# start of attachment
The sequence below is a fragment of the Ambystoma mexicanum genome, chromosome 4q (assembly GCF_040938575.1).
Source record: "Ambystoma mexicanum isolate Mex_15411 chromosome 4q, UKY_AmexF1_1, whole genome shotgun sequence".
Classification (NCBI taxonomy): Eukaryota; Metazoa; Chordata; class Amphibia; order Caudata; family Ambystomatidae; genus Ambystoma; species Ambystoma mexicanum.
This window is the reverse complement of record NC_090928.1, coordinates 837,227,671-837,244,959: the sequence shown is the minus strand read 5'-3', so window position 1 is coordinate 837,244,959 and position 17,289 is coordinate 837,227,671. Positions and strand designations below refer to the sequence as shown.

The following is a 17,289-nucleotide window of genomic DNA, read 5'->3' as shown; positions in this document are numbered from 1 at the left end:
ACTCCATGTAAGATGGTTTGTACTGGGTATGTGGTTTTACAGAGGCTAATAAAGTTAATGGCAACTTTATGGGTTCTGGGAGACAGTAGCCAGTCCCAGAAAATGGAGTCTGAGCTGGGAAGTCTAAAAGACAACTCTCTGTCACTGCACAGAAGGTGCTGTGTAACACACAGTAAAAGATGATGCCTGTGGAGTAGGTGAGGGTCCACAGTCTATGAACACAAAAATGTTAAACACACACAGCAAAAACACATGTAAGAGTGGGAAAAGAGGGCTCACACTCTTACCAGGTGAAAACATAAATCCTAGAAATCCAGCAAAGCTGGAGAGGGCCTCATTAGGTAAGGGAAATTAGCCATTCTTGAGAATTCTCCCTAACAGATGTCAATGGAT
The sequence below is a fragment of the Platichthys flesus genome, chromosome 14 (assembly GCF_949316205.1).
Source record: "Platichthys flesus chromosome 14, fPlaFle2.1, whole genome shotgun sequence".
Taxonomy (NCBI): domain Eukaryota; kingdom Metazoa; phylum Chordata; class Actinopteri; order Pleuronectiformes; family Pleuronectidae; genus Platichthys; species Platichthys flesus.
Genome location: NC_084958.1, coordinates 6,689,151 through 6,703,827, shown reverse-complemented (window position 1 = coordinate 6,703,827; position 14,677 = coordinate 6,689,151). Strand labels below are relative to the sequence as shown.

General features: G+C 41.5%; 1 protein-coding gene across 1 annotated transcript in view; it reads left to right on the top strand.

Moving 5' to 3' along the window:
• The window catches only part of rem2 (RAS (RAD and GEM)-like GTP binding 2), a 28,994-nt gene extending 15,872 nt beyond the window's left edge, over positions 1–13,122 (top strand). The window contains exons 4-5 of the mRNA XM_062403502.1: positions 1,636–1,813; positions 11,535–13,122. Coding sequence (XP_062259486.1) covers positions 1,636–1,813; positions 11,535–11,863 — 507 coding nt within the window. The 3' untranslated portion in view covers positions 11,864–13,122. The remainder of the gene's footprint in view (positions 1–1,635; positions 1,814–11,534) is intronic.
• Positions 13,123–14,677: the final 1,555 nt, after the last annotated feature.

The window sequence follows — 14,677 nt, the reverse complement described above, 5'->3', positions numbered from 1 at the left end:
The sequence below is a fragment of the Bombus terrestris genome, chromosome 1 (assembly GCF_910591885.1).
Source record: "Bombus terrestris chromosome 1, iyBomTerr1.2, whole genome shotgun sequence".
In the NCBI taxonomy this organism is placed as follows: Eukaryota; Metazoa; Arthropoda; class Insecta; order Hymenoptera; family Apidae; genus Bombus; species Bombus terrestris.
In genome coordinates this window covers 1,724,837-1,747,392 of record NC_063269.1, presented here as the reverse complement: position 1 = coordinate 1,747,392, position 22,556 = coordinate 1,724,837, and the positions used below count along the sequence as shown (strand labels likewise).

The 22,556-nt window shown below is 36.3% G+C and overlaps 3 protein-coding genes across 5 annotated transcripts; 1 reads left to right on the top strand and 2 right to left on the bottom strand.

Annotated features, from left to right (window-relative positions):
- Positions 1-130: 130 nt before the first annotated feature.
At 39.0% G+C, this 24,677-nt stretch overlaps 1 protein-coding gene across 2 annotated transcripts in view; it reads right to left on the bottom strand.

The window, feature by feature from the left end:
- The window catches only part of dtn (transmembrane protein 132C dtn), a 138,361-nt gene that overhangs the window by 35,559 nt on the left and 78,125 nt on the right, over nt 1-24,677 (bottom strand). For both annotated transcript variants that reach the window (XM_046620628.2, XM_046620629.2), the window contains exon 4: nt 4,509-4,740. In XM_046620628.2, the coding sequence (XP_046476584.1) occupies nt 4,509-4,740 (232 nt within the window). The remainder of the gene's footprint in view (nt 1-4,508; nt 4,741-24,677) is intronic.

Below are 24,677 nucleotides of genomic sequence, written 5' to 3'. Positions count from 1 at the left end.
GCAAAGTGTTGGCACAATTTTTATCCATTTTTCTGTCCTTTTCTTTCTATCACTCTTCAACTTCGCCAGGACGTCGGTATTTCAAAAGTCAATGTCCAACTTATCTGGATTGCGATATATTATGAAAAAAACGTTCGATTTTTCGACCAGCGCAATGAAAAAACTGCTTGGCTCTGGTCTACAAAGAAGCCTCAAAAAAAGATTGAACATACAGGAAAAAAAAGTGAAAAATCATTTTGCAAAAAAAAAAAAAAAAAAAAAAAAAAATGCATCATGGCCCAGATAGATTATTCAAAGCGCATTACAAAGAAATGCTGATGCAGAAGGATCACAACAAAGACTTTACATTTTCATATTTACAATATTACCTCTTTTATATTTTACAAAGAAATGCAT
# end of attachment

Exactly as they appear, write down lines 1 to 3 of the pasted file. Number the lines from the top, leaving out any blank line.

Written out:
The sequence below is a fragment of the Ambystoma mexicanum genome, chromosome 4q (assembly GCF_040938575.1).
Source record: "Ambystoma mexicanum isolate Mex_15411 chromosome 4q, UKY_AmexF1_1, whole genome shotgun sequence".
Classification (NCBI taxonomy): Eukaryota; Metazoa; Chordata; class Amphibia; order Caudata; family Ambystomatidae; genus Ambystoma; species Ambystoma mexicanum.